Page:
Tuesday, March 13, 2007

The eyes have it

And (I always feel like)
(Somebody's watching me)
And I have no privacy

-Rockwell, "Somebody's Watching Me"

So I received the EFF newsletter in my email today, and it leads me to this video on the spread of CCTV cameras as part of the growing surveillance state:

This is a particular problem in Britain, which is already a surveillance society, but expect the other industrialized "democracies" to follow suit eventually.

Several weeks ago, I came across this excerpt from science fiction author David Brin from his upcoming book, The Transparent Society:

Consider City Number One. In this place, all the myriad cameras report their urban scenes straight to Police Central, where security officers use sophisticated image-processors to scan for infractions against the public order -- or perhaps against an established way of thought. Citizens walk the streets aware that any word or deed may be noted by agents of some mysterious bureau.

Now let's skip across space and time.

At first sight, things seem quite similar in City Number Two. Again, there are ubiquitous cameras, perched on every vantage point. Only here we soon find a crucial difference. These devices do not report to the secret police. Rather, each and every citizen of this metropolis can lift his or her wristwatch/TV and call up images from any camera in town.

Here a late-evening stroller checks to make sure no one lurks beyond the corner she is about to turn.

Over there a tardy young man dials to see if his dinner date still waits for him by a city fountain.

A block away, an anxious parent scans the area and finds which way her child wandered off.

Over by the mall, a teenage shoplifter is taken into custody gingerly, with minute attention to ritual and rights, because the arresting officer knows the entire process is being scrutinized by untold numbers who watch intently, lest her neutral professionalism lapse.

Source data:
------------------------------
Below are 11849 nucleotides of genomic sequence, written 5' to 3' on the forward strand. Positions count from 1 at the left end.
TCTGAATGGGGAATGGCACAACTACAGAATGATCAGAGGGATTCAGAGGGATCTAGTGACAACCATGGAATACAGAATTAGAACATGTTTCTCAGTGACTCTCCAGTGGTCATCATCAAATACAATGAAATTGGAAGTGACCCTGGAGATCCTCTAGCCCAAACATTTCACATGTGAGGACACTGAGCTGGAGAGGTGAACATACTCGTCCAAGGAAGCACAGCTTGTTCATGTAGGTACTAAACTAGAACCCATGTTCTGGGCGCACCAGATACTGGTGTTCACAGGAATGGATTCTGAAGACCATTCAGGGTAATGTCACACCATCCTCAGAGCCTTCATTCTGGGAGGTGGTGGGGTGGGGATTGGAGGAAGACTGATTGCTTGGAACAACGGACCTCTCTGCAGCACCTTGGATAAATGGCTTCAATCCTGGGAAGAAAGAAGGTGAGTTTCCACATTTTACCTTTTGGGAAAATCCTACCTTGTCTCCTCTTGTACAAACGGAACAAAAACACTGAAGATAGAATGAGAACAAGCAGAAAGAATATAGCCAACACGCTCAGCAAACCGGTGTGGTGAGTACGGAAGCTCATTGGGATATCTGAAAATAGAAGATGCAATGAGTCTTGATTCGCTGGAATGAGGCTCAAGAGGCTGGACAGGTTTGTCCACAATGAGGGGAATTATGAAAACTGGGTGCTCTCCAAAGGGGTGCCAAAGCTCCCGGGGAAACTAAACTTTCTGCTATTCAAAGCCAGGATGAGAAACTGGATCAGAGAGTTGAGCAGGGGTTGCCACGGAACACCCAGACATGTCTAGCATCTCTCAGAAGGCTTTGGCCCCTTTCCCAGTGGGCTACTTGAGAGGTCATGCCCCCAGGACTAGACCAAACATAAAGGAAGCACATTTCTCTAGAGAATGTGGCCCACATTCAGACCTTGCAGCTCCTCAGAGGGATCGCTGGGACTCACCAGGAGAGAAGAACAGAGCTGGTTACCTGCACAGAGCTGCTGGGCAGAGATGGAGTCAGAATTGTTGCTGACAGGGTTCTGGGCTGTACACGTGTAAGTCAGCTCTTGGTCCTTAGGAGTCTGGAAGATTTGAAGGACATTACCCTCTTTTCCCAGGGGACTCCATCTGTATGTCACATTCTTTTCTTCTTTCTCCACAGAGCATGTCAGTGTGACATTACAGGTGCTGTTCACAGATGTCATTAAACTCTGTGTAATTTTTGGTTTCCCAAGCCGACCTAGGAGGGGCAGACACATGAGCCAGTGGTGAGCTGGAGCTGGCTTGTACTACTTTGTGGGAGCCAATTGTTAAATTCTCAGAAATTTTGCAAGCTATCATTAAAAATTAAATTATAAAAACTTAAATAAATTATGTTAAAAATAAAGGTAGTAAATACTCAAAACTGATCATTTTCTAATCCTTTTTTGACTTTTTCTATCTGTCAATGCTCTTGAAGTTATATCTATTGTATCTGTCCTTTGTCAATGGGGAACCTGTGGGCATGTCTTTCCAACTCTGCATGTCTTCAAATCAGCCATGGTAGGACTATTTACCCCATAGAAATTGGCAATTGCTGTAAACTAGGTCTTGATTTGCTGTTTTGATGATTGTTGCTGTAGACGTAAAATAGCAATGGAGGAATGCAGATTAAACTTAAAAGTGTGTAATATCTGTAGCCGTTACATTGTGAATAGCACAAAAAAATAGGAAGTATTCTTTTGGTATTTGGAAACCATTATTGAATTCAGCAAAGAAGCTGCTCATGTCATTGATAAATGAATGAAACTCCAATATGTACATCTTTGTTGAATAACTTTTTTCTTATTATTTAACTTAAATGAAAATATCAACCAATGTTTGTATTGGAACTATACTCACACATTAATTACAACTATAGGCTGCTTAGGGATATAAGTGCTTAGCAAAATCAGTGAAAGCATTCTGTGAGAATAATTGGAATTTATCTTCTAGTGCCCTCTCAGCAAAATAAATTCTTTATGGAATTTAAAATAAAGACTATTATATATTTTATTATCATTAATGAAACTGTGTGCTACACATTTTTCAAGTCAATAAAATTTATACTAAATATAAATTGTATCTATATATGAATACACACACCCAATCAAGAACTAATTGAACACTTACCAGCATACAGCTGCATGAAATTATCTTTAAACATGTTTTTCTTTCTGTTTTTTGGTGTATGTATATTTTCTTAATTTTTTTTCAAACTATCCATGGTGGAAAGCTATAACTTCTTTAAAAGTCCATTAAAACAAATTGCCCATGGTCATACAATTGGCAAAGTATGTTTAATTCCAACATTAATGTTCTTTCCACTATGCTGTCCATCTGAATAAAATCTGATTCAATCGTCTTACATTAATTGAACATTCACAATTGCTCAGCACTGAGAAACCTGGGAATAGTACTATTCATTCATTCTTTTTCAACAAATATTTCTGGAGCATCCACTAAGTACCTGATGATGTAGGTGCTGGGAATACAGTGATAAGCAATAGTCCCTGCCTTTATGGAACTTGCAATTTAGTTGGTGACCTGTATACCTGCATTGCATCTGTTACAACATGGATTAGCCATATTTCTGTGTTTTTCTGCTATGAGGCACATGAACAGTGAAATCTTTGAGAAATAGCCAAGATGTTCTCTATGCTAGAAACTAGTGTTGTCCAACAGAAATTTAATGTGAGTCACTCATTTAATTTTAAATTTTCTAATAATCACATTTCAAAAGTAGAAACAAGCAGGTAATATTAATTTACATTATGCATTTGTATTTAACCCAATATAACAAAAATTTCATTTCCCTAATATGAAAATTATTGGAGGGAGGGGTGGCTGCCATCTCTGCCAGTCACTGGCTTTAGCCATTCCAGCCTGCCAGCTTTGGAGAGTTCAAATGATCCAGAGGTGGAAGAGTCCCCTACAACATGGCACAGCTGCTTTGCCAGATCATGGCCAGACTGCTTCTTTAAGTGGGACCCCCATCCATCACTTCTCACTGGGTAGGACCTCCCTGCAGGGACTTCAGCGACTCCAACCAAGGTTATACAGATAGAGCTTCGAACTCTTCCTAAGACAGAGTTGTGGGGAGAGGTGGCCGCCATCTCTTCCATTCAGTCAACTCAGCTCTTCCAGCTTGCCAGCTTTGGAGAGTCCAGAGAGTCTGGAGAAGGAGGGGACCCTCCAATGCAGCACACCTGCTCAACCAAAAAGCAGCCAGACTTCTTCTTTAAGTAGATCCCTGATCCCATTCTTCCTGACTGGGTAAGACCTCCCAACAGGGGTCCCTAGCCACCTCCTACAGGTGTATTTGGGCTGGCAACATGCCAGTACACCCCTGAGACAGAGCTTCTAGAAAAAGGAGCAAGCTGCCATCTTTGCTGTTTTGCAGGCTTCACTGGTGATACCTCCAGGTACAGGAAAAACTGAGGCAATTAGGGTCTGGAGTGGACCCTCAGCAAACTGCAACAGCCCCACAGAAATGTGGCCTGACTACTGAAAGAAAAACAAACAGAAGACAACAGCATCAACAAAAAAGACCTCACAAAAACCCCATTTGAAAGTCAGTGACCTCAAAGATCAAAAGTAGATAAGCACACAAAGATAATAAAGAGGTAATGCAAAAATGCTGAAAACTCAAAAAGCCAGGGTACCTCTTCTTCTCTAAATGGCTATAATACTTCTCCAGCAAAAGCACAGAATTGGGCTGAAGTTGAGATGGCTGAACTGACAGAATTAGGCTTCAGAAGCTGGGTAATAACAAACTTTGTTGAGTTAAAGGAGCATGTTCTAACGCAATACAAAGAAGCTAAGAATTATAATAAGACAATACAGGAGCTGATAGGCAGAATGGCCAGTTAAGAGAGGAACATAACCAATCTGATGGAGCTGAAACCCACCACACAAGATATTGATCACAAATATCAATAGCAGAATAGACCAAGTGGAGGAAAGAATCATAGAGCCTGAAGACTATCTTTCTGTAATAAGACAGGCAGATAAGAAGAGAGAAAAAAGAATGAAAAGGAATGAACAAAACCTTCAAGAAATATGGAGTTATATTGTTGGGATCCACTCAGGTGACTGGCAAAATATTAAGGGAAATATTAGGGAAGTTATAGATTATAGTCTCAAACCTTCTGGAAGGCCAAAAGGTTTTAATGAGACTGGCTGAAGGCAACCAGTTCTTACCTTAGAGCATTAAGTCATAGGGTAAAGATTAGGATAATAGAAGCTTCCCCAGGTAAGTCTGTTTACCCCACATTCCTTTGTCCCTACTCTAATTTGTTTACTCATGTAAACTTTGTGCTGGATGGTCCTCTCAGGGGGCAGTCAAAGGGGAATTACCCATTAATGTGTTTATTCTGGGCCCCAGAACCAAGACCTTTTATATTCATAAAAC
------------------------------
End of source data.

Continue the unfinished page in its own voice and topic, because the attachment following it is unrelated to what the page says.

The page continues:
In City Two, such micro cameras are banned from some indoor places... but not Police Headquarters! There, any citizen may tune in on bookings, arraignments, and especially the camera control room itself, making sure that the agents on duty look out for violent crime, and only crime.

That is a surveillance society I can buy into. I already make extensive use of the Ontario Ministry of Transportation's COMPASS Cameras to check up on traffic on major highways, and to a lesser extent the City of Toronto's RESCU Cameras. Cameras throughout the downtown core with the feeds available to all with web access would have infinite uses. How long is the lineup outside that hot club? Any street festivals that might block crosstown traffic? What are the demographics of people walking through the mall?

The Powers That Be always tell us that if we're not guilty, we have nothing to hide. I agree wholeheartedly. I have few problems with my personal finances being open for scrutiny. But in exchange I want to see the tax returns and stock portfolios of every corporate CEO, every senior bureaucrat, and every elected representative of government. Think it will happen?

In any event, if the surveillance society takes hold, the public damn well better have access to all footage and feeds. Our taxes paid for it, after all.

2000 years ago, Juvenal asked Quis custodiet ipsos custodes? (Who watches the watchmen?) Hopefully, we all do.